In the Garden:
Although these coneflowers are lovely, they have self-sown and are taking over and crowding out other plants.
Deadhead to Stay Ahead
Deadheading is a death warrant of a sort -- for seeds, that is. It sounds vicious, but it is also a potentially rewarding garden practice: Promptly removing spent flowers prevents a plant from reproducing. The frustrated plant will then frantically race to procreate, producing more and more flowers, trying to set seeds.
Getting the Most from your Plants
Deadheading -- picking off spent flowers, young seedpods, or fruit -- encourages plants to bloom over a longer time than they normally would, or to produce bigger and better flowers or fruit so that the resulting seeds will be of the best possible quality. Since the plants are prevented from devoting energy to excess seed production, the flowering and production period is extended and long-term flower quality is enhanced as well.
This explains why fruit trees naturally drop overloaded fruit and why gardeners disbud peonies and hard-prune hybrid tea roses to create show-quality blooms. It also explains why you need to pick peas and beans almost daily -- or the plant will stop producing. It explains why the more cute little zucchinis you pick the more you get (for better or worse.) And it explains why deadheading and cutting back bloomed-out flowers can seem to rejuvenate the plants. Eventually the plants may become exhausted, but in general they comply because their mission in life is to grow, bloom, set seed, and take over the world.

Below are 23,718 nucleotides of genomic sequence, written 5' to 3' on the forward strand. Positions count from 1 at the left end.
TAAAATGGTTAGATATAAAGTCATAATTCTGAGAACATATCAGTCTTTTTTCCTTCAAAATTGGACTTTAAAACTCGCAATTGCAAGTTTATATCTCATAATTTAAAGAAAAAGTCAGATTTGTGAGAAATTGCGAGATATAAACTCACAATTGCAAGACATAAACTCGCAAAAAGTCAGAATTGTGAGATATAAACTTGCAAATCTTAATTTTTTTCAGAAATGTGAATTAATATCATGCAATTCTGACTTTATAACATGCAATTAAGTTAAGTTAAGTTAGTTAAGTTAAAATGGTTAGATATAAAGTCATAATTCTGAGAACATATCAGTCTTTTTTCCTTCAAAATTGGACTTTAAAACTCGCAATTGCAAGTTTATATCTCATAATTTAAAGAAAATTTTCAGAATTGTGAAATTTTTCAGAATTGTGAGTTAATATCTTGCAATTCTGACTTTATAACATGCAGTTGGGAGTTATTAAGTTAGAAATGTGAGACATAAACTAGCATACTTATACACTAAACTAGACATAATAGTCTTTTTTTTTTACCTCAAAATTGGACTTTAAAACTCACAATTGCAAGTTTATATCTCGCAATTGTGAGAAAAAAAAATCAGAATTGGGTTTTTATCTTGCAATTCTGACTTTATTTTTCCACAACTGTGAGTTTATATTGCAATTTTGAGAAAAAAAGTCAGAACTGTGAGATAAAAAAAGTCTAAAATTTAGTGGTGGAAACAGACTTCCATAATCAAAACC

Coneflowers Take Over
Which brings us to purple coneflowers (Echinacea purpurea), deadheading, and averting a homegrown population explosion. Because coneflowers, it seems, are bent on taking over the world one seed at a time -- sneaky little devils.
Not that they aren't great flowers. 'Magnus' was named 1998 perennial of the year for good reason. Purple coneflower plants are big and bold, just like their flowers. They rarely need staking, watering or coddling of any sort. They just grow and bloom their heads off. And their profusion of purply-pink daisy-type flowers lures in droves of butterflies. And birds, if the coneflower seed heads are left standing in the garden all winter.
Therein lies the problem. These plants ask only a well-drained spot in the sun. Where they're happy, you may find them colonizing new ground at a rapid pace and out-competing their plant neighbors. The solution to this is deadheading before all those seeds get scattered. But what to do when garden order and wildlife benefit are at odds? Try planting a small patch of coneflowers in an out-of the-way corner of the garden to provide seeds for the birds; then deadhead the plants sharing space in more cultivated borders and beds. This way, both you and the birds will be happy!
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